If Ideas Had Shapes

A quoteblog ranging from philosophers in bathrobes to galaxy-rises

Lewis Thomas – Late Night Thoughts on Listening to Mahler’s Ninth Symphony (1983)

Insoluble problems abound. It takes almost as much good judgment to recognize these when they turn up as to perceive quickly the ones that can be settled, solved, nailed down once and for all by research.

‘Science and “Science”’

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Lewis Thomas – Late Night Thoughts on Listening to Mahler’s Ninth Symphony (1983)

In science in general, one characteristic feature is the awareness of error in the selection and pursuit of a problem. This is the most commonplace of criteria: if a scientist is going to engage in research of any kind, he has to have it on his mind, from the outset, that he may be on to a dud. You can tell a world-class scientist from the run-of-the-mill investigator by the speed with which he recognizes that he is heading into a blind alley.

‘Science and “Science”’

Lewis Thomas – Late Night Thoughts on Listening to Mahler’s Ninth Symphony (1983)

Surely, music (along with ordinary language) is as profound a problem for human biology as can be thought of, and I would like to see something done about it.

“Things Unflattened by Science”

Lewis Thomas – Late Night Thoughts on Listening to Mahler’s Ninth Symphony (1983)

…Sooner or later, while this process is going on, the biologist shifting the dish of sugar will find that his bees are out there waiting for him, precisely where the next position had been planned. This is an uncomfortable observation to make, harder still to explain in conventional terms: Why would bees be programmed for such behavior in their evolution? Flowers do not walk away in regular, predictable leaps.

“Things Unflattened by Science”

Lewis Thomas – Late Night Thoughts on Listening to Mahler’s Ninth Symphony (1983)

Collectively, we are still, in a fundamental sense, a tissue of microbial organisms living off the sun, decorated and ornamented these days by the elaborate architectural structures that the microbes have constructed for their living quarters, including seagrass, foxes, and of course ourselves.

“Things Unflattened by Science”

Lewis Thomas – Late Night Thoughts on Listening to Mahler’s Ninth Symphony (1983)

There are some things about which it is not true to say that every man has a right to his own opinion.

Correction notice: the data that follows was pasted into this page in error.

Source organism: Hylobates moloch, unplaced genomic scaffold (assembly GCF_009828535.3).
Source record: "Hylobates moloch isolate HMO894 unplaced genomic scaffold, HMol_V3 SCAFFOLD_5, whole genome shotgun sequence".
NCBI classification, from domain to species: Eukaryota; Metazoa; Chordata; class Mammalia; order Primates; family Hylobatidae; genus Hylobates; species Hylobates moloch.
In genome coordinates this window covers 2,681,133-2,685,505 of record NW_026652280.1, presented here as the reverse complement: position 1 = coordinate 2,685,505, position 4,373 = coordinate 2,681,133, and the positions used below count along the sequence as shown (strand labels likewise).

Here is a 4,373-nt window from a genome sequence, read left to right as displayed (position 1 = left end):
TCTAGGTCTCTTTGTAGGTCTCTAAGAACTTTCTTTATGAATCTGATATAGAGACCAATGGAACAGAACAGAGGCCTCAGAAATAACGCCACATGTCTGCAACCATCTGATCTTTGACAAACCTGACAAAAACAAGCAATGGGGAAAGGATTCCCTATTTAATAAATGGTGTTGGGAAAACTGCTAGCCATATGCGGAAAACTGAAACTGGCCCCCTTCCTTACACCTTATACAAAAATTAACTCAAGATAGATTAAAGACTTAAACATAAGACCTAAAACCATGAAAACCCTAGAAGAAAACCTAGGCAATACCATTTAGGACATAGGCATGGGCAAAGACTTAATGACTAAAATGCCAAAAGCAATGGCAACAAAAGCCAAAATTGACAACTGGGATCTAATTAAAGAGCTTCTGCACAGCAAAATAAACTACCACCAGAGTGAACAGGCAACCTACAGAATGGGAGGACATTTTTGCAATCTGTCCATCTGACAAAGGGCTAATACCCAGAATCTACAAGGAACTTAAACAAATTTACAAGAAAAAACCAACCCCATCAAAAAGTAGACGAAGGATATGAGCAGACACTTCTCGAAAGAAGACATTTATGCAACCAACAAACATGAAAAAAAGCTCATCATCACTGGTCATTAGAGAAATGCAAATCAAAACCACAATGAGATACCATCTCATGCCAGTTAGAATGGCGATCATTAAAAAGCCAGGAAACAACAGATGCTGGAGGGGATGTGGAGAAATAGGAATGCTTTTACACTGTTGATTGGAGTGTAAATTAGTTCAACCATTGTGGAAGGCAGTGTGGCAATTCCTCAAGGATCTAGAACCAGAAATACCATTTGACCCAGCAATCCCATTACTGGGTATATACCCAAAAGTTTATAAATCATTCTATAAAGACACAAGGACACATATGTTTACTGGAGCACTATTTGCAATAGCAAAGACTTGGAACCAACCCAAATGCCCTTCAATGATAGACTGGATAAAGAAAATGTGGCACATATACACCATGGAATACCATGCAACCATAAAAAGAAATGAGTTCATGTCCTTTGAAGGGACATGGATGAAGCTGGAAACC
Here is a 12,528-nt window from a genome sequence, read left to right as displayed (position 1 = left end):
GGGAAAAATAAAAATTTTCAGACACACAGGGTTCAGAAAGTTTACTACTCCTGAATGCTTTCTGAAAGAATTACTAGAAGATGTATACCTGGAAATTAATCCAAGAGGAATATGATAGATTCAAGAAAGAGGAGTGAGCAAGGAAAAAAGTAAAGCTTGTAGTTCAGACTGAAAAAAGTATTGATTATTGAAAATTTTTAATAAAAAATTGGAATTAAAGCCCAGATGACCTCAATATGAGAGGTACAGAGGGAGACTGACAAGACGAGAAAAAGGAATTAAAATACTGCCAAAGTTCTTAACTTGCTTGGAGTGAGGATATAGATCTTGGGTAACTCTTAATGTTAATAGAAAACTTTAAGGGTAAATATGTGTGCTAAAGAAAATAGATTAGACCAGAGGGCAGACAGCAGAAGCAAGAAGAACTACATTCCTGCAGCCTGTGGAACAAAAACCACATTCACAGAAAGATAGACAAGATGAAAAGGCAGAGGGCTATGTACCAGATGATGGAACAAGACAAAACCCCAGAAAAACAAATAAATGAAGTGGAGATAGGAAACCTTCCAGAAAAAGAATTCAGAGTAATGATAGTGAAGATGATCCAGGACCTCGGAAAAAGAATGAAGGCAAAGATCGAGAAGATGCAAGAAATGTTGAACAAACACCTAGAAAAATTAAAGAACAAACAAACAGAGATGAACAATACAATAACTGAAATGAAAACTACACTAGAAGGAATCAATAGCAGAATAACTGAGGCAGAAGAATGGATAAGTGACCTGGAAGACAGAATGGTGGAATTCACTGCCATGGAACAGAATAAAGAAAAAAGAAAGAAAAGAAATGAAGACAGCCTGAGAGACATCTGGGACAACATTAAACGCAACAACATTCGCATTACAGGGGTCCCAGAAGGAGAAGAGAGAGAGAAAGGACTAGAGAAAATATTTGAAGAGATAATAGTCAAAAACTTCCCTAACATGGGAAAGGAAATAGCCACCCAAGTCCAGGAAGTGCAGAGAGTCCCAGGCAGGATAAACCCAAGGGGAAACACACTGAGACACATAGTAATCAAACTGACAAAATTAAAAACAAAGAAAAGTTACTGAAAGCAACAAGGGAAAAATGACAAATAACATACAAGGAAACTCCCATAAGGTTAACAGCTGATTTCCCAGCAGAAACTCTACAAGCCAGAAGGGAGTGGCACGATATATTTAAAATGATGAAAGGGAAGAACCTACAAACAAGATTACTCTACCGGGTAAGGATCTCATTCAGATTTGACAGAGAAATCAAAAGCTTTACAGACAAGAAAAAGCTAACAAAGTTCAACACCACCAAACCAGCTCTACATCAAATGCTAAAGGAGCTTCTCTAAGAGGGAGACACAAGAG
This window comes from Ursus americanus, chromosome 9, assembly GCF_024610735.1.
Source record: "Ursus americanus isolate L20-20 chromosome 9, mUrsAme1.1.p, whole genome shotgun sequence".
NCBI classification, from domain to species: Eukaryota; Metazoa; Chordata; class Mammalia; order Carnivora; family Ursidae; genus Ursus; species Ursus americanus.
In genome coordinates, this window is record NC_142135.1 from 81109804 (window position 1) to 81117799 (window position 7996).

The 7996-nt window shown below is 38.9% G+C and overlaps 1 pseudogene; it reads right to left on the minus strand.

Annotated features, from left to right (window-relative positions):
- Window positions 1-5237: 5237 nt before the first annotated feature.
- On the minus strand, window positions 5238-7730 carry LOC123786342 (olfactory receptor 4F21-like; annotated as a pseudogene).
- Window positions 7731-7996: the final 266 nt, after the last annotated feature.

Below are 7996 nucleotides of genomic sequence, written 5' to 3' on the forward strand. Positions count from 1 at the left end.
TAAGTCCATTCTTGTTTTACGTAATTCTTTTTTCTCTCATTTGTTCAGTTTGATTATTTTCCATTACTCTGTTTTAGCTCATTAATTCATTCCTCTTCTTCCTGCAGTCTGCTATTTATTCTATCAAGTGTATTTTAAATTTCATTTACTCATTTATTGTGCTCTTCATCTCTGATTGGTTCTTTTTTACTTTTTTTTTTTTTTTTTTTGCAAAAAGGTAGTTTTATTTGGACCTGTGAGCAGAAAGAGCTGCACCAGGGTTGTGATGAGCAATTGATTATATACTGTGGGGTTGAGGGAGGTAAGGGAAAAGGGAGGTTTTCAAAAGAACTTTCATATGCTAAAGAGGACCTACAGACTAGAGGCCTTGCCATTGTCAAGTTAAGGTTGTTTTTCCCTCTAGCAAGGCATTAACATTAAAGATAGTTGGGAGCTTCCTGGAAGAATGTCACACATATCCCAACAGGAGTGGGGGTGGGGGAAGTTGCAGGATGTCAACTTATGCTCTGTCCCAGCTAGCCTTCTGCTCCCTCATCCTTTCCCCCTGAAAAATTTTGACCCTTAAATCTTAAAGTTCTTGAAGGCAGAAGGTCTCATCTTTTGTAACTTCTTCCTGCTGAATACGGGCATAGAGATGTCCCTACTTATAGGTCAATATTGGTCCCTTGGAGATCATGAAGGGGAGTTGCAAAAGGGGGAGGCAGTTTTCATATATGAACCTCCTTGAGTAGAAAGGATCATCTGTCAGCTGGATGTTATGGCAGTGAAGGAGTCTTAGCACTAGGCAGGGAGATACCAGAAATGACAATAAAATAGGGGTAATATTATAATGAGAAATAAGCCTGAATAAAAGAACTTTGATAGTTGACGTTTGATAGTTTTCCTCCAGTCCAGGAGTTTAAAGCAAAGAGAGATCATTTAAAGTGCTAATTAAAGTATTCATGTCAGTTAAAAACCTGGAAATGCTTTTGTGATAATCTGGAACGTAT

“Things Unflattened by Science”

Lewis Thomas – Late Night Thoughts on Listening to Mahler’s Ninth Symphony (1983)

Of all celestial bodies within reach or view, as far as we can see, out to the edge, the most wonderful and marvelous and mysterious is turning out to be our own planet earth. There is nothing to match it anywhere, not yet anyway.

It is a living system, an immense organism, still developing, regulating itself, making its own oxygen, maintaining its own temperature, keeping all its infinite living parts connected and interdependent, including us. It is the strangest of all places, and there is everything in the world to learn about it. It can keep us awake and jubilant with questions for millennia ahead, if we can learn not to meddle and not to destroy.

“Seven Wonders”

Lewis Thomas – Late Night Thoughts on Listening to Mahler’s Ninth Symphony (1983)

A while ago I received a letter from a magazine editor inviting me to join six other people at dinner to make a list of the Seven Wonders of the Modern World, to replace the seven old, out-of-date Wonders. … It occurred to me that if the magazine could get any seven people to agree on a list of any such seven things you’d have the modern Seven Wonders right there at the dinner table.

“Seven Wonders”

Lewis Thomas – Late Night Thoughts on Listening to Mahler’s Ninth Symphony (1983)

…I can get a clear picture of any face I feel like remembering, and I can hear whatever Beethoven quartet I want to recall, but except for the leaf bonfire I cannot really remember a smell in its absence.

“On Smell”

Lewis Thomas – Late Night Thoughts on Listening to Mahler’s Ninth Symphony (1983)

…But finally in 1911, it was discovered by Professor O. Pfungst that Hans was not really doing arithmetic at all; he was simply observing the behavior of the human experimenter. …

Whenever I read about that phenomenon, usually recounted as the exposure of a sort of unconscious fraud on the part of either the experimenter or the horse or both, I wish Clever Hans would be given more credit than he generally gets. To be sure, the horse couldn’t really do arithmetic, but the record shows that he was considerably better at observing human beings and interpreting their behavior than humans are at comprehending horses or, for that matter, other humans.

“Clever Animals”